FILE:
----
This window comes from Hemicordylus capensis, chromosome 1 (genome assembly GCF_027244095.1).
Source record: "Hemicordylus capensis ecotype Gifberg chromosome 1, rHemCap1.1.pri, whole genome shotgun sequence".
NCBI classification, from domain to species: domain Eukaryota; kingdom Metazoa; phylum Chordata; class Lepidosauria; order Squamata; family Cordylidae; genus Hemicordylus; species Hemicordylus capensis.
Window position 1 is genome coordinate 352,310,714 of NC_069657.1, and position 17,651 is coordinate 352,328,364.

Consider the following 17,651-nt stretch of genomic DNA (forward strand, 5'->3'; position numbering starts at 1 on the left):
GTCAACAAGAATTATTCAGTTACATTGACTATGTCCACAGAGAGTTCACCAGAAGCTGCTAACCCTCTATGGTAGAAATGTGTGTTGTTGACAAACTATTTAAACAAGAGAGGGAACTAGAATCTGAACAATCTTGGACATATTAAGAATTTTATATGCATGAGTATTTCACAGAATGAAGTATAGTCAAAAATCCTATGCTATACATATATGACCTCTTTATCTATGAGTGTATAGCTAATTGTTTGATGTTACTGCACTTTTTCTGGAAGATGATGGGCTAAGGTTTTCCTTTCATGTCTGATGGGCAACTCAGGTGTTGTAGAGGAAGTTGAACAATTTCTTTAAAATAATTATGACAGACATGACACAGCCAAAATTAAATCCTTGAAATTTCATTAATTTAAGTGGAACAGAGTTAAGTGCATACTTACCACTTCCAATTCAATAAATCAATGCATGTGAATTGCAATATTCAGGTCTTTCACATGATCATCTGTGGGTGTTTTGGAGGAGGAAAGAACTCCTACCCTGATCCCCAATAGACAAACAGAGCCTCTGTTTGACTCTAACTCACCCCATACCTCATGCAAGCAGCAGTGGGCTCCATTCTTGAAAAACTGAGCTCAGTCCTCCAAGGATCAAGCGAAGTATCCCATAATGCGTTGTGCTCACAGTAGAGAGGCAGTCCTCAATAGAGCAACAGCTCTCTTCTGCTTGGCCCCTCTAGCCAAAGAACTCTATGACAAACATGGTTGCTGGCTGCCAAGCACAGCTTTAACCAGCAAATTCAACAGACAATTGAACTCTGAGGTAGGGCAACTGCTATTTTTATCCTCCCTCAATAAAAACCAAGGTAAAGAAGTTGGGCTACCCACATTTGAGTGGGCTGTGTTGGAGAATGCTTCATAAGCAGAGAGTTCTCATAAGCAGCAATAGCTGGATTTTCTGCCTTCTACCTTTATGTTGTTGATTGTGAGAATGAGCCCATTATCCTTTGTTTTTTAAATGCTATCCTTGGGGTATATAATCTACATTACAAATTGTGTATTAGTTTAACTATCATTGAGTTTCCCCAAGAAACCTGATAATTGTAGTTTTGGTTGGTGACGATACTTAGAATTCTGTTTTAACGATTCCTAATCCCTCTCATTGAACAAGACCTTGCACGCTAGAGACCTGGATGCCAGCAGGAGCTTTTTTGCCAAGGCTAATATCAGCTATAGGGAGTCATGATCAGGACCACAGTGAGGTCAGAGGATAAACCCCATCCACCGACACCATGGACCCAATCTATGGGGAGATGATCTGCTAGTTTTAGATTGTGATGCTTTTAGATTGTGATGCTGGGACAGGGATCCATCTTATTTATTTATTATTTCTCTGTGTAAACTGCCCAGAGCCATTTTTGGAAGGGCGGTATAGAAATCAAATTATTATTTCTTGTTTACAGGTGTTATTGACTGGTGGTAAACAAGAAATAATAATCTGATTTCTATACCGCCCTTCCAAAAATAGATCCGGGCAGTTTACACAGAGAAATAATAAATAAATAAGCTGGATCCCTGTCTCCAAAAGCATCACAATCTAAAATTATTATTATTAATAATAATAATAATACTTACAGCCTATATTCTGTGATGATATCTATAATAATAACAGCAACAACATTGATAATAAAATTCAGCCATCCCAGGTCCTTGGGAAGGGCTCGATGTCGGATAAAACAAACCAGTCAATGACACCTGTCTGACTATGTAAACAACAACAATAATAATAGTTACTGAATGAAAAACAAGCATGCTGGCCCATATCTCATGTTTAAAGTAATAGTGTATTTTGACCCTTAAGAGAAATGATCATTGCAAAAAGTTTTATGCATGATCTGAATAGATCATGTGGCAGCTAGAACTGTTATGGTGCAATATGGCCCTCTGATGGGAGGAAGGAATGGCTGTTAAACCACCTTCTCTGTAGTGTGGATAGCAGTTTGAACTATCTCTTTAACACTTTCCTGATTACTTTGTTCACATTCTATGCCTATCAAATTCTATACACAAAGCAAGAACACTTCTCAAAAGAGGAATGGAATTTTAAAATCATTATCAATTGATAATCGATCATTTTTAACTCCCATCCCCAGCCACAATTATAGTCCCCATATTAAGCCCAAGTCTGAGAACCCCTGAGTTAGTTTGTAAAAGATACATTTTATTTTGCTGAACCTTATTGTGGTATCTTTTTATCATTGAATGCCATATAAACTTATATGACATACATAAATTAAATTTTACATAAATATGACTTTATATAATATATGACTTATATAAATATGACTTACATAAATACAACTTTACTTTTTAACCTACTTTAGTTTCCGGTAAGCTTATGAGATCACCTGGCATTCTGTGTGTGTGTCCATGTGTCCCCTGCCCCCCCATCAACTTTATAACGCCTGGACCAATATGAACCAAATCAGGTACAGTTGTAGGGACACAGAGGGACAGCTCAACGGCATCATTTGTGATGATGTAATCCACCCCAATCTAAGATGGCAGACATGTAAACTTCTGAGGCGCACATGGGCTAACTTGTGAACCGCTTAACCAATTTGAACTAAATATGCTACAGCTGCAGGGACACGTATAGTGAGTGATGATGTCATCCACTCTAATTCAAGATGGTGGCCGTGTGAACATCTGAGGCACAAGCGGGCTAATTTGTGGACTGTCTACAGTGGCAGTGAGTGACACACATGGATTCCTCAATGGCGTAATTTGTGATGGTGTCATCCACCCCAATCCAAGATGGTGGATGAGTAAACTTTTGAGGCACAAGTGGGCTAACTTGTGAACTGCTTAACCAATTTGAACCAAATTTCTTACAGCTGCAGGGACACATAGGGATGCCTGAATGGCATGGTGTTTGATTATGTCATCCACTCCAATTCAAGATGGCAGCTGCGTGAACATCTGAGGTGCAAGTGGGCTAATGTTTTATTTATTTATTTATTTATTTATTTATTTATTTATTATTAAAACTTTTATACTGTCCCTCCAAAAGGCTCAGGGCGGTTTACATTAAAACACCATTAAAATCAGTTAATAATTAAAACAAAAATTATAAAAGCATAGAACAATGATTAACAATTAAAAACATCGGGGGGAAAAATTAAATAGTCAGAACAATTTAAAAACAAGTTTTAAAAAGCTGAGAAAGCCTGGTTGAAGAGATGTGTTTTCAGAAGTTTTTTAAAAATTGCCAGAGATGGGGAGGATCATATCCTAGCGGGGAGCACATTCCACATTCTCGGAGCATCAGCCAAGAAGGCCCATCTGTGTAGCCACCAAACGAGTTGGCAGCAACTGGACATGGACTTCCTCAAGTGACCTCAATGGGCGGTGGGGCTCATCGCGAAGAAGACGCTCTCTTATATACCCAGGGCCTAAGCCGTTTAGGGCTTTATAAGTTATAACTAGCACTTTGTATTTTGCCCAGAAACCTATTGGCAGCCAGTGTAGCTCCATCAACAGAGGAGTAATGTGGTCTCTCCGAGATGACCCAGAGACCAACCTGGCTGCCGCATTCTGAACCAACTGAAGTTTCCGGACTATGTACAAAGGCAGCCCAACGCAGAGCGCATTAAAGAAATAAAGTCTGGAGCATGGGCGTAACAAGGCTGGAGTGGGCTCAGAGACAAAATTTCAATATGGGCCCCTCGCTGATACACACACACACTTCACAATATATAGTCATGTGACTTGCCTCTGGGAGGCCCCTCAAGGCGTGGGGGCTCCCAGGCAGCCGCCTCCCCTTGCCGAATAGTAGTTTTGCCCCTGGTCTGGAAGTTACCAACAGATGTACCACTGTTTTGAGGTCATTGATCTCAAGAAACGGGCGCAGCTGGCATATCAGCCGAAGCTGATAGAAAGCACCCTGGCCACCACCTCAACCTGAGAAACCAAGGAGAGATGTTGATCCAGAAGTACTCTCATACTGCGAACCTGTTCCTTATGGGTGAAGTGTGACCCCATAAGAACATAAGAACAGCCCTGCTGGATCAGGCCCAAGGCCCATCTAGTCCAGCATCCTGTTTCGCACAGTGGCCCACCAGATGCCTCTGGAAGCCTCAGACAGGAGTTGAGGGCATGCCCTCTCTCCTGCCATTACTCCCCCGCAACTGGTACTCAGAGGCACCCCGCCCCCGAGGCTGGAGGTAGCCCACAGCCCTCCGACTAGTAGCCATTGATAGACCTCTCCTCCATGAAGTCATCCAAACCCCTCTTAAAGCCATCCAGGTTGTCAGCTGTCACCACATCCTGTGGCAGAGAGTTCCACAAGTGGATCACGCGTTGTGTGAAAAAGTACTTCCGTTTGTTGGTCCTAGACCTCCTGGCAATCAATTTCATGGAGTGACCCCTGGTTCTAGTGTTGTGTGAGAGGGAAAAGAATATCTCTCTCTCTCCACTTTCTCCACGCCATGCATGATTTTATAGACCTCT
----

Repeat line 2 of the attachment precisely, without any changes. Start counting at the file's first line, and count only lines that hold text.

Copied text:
Source record: "Hemicordylus capensis ecotype Gifberg chromosome 1, rHemCap1.1.pri, whole genome shotgun sequence".